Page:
Verizon Wireless announced that the BlackBerry Curve 9310 smartphone will be available online on Thursday, and in stores in "coming weeks," at a price of $49.99 after rebate with a two-year service plan.
The announcement came just minutes before BlackBerry maker Research In Motion was set to begin its annual shareholders meeting. About two weeks ago, the company reported $500 million in reduced first-quarter profits and a 40% decline in sales.
At that time, RIM also announced that it would ship BlackBerry 10 smartphones in early 2013, a further delay that helped send RIM's stock price plunging 19% in one day.
The Curve 9310 runs the current BlackBerry operating system, Version 7.1, and comes with a physical keyboard, which is a feature that some of RIM's most solid customers prefer. The 9310's styling looks like many previous Curve models, with a 2.44-in. screen above a central touch navigation keypad and the physical qwerty keyboard.
Many analysts and even some RIM officials have admitted that the BlackBerry hasn't kept up with successful touchscreen smartphones with large screens, like the 3.5-in. iPhone and Android phone models with screens ranging in size from 4 in. to 5.3 in.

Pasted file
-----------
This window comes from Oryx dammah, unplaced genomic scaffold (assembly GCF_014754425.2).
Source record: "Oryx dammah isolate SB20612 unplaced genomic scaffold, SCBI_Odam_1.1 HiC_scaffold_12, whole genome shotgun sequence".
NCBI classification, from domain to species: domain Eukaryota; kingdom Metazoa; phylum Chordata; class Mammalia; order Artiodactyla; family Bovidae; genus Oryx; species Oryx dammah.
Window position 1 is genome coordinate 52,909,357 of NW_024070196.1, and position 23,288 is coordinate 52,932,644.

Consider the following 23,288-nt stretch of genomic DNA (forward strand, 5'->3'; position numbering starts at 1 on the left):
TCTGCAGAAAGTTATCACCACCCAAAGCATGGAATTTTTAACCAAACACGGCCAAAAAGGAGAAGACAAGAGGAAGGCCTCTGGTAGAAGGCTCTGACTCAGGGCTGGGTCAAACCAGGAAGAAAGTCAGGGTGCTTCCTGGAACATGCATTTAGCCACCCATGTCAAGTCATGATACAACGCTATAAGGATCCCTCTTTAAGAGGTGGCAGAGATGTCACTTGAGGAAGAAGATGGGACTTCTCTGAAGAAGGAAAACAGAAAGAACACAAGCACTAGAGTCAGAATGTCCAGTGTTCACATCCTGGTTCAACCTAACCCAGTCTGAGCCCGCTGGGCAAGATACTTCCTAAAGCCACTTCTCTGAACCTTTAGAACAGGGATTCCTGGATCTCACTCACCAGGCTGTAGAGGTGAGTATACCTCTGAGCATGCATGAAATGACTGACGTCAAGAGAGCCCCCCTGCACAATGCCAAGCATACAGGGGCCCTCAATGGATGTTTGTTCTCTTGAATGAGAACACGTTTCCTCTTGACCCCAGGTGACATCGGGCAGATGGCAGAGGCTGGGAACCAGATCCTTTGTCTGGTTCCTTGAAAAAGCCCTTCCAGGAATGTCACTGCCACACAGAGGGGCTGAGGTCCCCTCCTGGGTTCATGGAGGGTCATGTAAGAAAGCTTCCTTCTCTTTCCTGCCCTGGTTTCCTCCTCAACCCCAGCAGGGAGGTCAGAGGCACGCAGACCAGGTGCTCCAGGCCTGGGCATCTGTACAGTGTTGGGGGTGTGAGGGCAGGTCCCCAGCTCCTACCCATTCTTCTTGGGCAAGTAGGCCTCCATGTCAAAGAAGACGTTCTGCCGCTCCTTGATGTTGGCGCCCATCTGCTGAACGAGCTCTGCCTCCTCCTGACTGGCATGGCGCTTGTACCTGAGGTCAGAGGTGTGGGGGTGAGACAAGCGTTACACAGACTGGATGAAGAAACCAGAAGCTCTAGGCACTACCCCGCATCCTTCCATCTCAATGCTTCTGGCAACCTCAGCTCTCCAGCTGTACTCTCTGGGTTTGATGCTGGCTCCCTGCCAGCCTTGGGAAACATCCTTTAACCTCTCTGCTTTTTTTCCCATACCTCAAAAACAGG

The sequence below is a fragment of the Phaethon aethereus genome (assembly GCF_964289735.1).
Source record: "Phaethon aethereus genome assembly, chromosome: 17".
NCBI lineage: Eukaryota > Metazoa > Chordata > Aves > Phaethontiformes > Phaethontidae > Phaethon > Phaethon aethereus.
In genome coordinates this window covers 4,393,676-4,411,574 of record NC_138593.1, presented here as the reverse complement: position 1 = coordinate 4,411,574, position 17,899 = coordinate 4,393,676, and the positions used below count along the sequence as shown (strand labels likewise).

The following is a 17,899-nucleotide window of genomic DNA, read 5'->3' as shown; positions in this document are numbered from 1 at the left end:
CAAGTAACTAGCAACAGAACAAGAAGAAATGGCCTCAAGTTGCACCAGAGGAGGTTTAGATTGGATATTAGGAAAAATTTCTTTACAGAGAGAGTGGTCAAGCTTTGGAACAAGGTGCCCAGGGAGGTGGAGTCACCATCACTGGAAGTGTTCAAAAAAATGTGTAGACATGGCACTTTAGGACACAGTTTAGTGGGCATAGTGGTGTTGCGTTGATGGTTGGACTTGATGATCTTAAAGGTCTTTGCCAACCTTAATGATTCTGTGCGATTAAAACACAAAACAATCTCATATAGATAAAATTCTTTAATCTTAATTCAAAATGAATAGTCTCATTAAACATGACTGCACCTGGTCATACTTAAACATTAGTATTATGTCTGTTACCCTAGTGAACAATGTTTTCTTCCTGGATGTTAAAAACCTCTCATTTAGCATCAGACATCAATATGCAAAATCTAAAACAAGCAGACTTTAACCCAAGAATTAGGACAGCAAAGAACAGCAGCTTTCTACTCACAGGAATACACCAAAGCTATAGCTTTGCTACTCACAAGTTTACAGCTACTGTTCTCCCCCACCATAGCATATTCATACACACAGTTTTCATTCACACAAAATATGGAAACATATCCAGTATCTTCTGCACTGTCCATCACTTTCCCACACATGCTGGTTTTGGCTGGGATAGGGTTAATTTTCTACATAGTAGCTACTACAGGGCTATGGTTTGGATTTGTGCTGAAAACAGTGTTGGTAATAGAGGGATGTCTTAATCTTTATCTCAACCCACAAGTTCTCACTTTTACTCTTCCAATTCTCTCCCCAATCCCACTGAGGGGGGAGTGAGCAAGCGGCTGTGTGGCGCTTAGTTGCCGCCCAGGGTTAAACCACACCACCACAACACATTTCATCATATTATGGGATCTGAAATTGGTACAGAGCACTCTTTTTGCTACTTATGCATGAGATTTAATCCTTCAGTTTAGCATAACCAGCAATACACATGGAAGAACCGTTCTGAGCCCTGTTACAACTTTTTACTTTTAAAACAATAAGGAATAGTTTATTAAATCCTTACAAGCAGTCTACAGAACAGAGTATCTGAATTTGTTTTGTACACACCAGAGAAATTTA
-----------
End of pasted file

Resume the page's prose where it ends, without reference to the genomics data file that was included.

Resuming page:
The 9310 has a 320-x-420-pixel display, putting its screen resolution well below that of more expensive smartphones.
Verizon and RIM noted in a statement that the 9310 is intended to "help customers make the move from a basic phone to a smartphone" -- and its low price is part of that effort.
The 9310 also has a dedicated key for access to RIM's BlackBerry Messenger social network, which is most popular outside of the U.S.
Facebook and Twitter apps are easily accessible for real-time updates with RIM's Social Feeds 2.0 app. A 3.2-megapixel camera is included, as well as a microSD card slot for up to 32GB of storage. It has a 1,450 mAh battery, weighs 3.66 oz. and overall is 4.29 by 2.36 by 0.5 in. in size.
Verizon requires buyers to sign up for a Share Everything plan starting at $80 a month for unlimited text, talk and 300MB of data service that can be shared with up to nine other devices.
Matt Hamblen covers mobile and wireless, smartphones and other handhelds, and wireless networking for Computerworld. Follow Matt on Twitter at @matthamblen, or subscribe to Matt's RSS feed. His email address is email@example.com.